In 1970 Israeli archaeologist Nahman Avigad discovered to the west of the Temple area a 7-meter-thick wall, which he identified as “the broad wall” from Nehemiah 3:8. The structure was dated to the early seventh century and was likely built by King Hezekiah (2 Chronicles 32:5). 

  • Nehemiah 3:26-27 And the temple servants living on Ophel repaired to a point opposite the Water Gate on the east and the projecting tower. After him the Teko’ites repaired another section opposite the great projecting tower as far as the wall of Ophel.

Irish archaeologist R. A. Stewart Macalister (1870-1950) discovered in excavations in 1923-1925 on the crest of the Ophel Hill, near the Temple Mount in Jerusalem, an ancient wall, ramp and great tower. He mistakenly dated it to the time of David and Solomon. Fifty years later, Benjamin Mazar thought that the tower “may possibly be identified with the ‘great projecting tower’ described by Nehemiah (3:26-27).” Just three years later, in 1978, excavations at the base of this tower revealed a Persian-period ceramic layer: evidence for the resettlement of the Babylonian exiles in Jerusalem.

  • Nehemiah 2:17 Come, let us build the wall of Jerusalem …
  • Nehemiah 6:15 So the wall was finished on the twenty-fifth day of the month Elul, in fifty-two days.

Further strong evidence has come to light regarding the walls of Jerusalem that were built (not merely repaired) by Nehemiah in the fifth century — the phrase “the wall” appears 27 times in the book — some 130 or more years after the city was destroyed by the Babylonians. Christopher Eames writes:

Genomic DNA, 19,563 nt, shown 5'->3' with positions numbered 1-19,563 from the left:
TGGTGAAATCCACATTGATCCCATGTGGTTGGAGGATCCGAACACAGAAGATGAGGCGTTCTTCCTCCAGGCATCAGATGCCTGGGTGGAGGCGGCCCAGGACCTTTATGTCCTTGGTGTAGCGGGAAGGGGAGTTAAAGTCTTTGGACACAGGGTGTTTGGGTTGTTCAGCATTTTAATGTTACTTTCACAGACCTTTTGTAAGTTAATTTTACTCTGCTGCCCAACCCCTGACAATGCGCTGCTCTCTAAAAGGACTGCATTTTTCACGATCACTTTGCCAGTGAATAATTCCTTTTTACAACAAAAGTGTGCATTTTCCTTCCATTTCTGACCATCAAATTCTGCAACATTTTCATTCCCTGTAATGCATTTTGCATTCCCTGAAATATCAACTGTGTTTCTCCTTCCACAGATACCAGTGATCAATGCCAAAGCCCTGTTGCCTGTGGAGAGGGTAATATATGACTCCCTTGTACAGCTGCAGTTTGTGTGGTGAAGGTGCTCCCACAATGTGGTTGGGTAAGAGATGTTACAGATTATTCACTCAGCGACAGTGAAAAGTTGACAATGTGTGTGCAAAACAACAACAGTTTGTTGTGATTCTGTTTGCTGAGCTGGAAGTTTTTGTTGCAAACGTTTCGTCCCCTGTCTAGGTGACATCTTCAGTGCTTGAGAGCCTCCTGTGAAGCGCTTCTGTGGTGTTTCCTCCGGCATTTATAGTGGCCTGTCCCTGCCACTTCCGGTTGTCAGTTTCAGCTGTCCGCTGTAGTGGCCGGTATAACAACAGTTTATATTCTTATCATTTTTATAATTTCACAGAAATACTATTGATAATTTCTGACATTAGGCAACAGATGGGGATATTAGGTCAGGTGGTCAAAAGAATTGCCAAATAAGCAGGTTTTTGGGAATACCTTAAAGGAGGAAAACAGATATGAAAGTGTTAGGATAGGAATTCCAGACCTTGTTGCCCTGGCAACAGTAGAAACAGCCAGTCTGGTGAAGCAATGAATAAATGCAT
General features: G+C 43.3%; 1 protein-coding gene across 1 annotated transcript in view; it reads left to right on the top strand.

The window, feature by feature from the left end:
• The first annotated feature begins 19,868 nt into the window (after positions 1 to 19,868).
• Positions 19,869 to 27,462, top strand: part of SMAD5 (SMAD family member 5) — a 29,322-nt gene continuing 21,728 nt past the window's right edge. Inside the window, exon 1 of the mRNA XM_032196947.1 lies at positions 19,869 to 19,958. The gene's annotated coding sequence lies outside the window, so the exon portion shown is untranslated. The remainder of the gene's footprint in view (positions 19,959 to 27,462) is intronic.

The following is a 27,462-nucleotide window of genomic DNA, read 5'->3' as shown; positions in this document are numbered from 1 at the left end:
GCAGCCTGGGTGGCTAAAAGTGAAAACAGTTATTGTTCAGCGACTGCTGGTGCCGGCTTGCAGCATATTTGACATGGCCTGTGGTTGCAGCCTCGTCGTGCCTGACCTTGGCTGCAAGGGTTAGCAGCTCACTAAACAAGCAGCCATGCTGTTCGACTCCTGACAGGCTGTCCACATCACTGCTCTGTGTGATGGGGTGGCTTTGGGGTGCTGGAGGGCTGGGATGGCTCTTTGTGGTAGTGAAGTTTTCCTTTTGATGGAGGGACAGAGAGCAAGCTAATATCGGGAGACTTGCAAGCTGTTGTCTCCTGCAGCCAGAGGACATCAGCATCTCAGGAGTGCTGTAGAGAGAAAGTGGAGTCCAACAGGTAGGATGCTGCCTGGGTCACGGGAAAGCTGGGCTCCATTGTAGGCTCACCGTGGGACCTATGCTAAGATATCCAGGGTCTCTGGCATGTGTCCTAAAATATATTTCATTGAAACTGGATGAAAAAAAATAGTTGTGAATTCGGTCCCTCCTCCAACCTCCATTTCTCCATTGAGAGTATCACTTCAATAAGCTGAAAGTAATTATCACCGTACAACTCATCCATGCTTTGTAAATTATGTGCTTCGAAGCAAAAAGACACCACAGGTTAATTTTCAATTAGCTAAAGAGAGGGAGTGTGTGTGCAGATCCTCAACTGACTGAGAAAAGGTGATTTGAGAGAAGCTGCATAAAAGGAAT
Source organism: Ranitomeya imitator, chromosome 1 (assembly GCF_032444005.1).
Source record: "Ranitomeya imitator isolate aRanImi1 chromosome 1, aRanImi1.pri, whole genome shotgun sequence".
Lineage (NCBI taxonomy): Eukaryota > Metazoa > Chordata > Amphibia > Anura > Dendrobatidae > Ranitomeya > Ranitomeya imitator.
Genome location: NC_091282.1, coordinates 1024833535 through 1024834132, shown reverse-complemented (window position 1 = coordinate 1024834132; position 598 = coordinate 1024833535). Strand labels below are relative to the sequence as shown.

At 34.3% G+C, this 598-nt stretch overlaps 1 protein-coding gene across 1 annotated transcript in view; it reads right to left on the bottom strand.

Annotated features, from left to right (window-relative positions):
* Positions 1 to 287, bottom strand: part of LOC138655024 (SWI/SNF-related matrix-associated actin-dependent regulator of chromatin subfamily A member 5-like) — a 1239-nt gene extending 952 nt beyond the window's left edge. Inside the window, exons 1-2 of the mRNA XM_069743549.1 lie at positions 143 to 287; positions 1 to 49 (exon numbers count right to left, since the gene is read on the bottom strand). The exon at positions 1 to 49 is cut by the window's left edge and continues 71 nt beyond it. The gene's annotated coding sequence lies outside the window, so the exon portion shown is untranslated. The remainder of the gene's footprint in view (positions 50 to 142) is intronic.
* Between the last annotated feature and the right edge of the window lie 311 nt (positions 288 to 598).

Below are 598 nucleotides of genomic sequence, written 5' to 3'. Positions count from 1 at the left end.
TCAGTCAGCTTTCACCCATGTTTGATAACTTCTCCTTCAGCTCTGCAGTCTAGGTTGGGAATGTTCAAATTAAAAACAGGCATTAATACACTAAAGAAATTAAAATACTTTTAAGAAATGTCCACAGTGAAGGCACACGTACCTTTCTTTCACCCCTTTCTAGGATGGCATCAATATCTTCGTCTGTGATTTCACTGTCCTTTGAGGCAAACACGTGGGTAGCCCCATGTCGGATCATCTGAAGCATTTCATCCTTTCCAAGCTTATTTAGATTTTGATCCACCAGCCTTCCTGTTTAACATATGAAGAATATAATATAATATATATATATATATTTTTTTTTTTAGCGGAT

Situated in the City of David ... the Northern Tower was a poorly constructed fortified structure. ... Until 2007, archaeologists, including Dr. [Eilat] Mazar, generally assumed the tower dated to the Hasmonean period (second century B.C.). …
Using pottery typology and the dog burials, Dr. Mazar concluded that the Northern Tower and wall were constructed around 450 B.C. …
The tower and wall were not masterpieces of engineering. Their construction quality showed that they had been built hastily — just as Nehemiah recorded. Nehemiah 3 describes the wall’s construction in detail. 
Others have criticized Dr. Mazar for using the Bible. These critics say Mazar cannot be trusted because she has a Bible bias. The fact is, prior to this excavation, Mazar — like many others — believed the Northern Tower was Hasmonean. She was not looking for this discovery, nor searching for evidence proving the Bible true. …
Dr. Mazar did not rush to conclude she had discovered Nehemiah’s wall. Rather, she diligently and responsibly followed the science, and objectively compared it to the biblical record.

Lastly, a manuscript of Nehemiah among the Dead Sea Scrolls was found in 2012 at Qumran Cave 4, Bar-Kokhba caves and Wadi ed-Daliyeh. Up until recently, only the books of Nehemiah and Esther, of all the books of the Hebrew Bible, were missing from the scrolls. Now only Esther remains undiscovered.

Note: I draw from many scholarly materials in this summary article. See the fuller article on my blog for the documentation of my sources.